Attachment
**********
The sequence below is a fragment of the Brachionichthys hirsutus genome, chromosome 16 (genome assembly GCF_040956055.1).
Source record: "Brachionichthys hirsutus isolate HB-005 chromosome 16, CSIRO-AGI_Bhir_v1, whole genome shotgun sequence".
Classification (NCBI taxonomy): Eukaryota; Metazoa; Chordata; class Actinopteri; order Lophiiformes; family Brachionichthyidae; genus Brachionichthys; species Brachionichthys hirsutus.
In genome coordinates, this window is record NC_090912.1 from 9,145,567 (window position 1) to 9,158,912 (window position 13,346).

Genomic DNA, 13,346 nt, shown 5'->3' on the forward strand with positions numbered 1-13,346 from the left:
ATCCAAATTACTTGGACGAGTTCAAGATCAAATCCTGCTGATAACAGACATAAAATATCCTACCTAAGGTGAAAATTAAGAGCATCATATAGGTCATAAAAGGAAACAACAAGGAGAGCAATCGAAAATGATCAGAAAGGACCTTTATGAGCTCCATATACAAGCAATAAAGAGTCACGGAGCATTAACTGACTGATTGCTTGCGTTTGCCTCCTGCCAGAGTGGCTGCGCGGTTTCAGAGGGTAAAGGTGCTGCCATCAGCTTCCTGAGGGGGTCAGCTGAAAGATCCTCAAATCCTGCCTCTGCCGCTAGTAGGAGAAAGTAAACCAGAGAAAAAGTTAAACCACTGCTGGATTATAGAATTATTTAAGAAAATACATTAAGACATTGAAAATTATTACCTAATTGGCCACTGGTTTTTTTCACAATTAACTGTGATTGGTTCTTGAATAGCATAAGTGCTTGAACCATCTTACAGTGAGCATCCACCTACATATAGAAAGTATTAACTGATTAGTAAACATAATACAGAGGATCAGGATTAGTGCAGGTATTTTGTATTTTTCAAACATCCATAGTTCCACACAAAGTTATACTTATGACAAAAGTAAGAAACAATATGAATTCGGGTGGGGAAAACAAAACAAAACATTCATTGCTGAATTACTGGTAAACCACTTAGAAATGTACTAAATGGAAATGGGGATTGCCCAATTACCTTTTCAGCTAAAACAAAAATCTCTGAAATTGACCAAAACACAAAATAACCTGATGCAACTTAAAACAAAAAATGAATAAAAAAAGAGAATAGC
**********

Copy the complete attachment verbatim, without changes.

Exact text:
The sequence below is a fragment of the Brachionichthys hirsutus genome, chromosome 16 (genome assembly GCF_040956055.1).
Source record: "Brachionichthys hirsutus isolate HB-005 chromosome 16, CSIRO-AGI_Bhir_v1, whole genome shotgun sequence".
Classification (NCBI taxonomy): Eukaryota; Metazoa; Chordata; class Actinopteri; order Lophiiformes; family Brachionichthyidae; genus Brachionichthys; species Brachionichthys hirsutus.
In genome coordinates, this window is record NC_090912.1 from 9,145,567 (window position 1) to 9,158,912 (window position 13,346).

Genomic DNA, 13,346 nt, shown 5'->3' on the forward strand with positions numbered 1-13,346 from the left:
ATCCAAATTACTTGGACGAGTTCAAGATCAAATCCTGCTGATAACAGACATAAAATATCCTACCTAAGGTGAAAATTAAGAGCATCATATAGGTCATAAAAGGAAACAACAAGGAGAGCAATCGAAAATGATCAGAAAGGACCTTTATGAGCTCCATATACAAGCAATAAAGAGTCACGGAGCATTAACTGACTGATTGCTTGCGTTTGCCTCCTGCCAGAGTGGCTGCGCGGTTTCAGAGGGTAAAGGTGCTGCCATCAGCTTCCTGAGGGGGTCAGCTGAAAGATCCTCAAATCCTGCCTCTGCCGCTAGTAGGAGAAAGTAAACCAGAGAAAAAGTTAAACCACTGCTGGATTATAGAATTATTTAAGAAAATACATTAAGACATTGAAAATTATTACCTAATTGGCCACTGGTTTTTTTCACAATTAACTGTGATTGGTTCTTGAATAGCATAAGTGCTTGAACCATCTTACAGTGAGCATCCACCTACATATAGAAAGTATTAACTGATTAGTAAACATAATACAGAGGATCAGGATTAGTGCAGGTATTTTGTATTTTTCAAACATCCATAGTTCCACACAAAGTTATACTTATGACAAAAGTAAGAAACAATATGAATTCGGGTGGGGAAAACAAAACAAAACATTCATTGCTGAATTACTGGTAAACCACTTAGAAATGTACTAAATGGAAATGGGGATTGCCCAATTACCTTTTCAGCTAAAACAAAAATCTCTGAAATTGACCAAAACACAAAATAACCTGATGCAACTTAAAACAAAAAATGAATAAAAAAAGAGAATAGC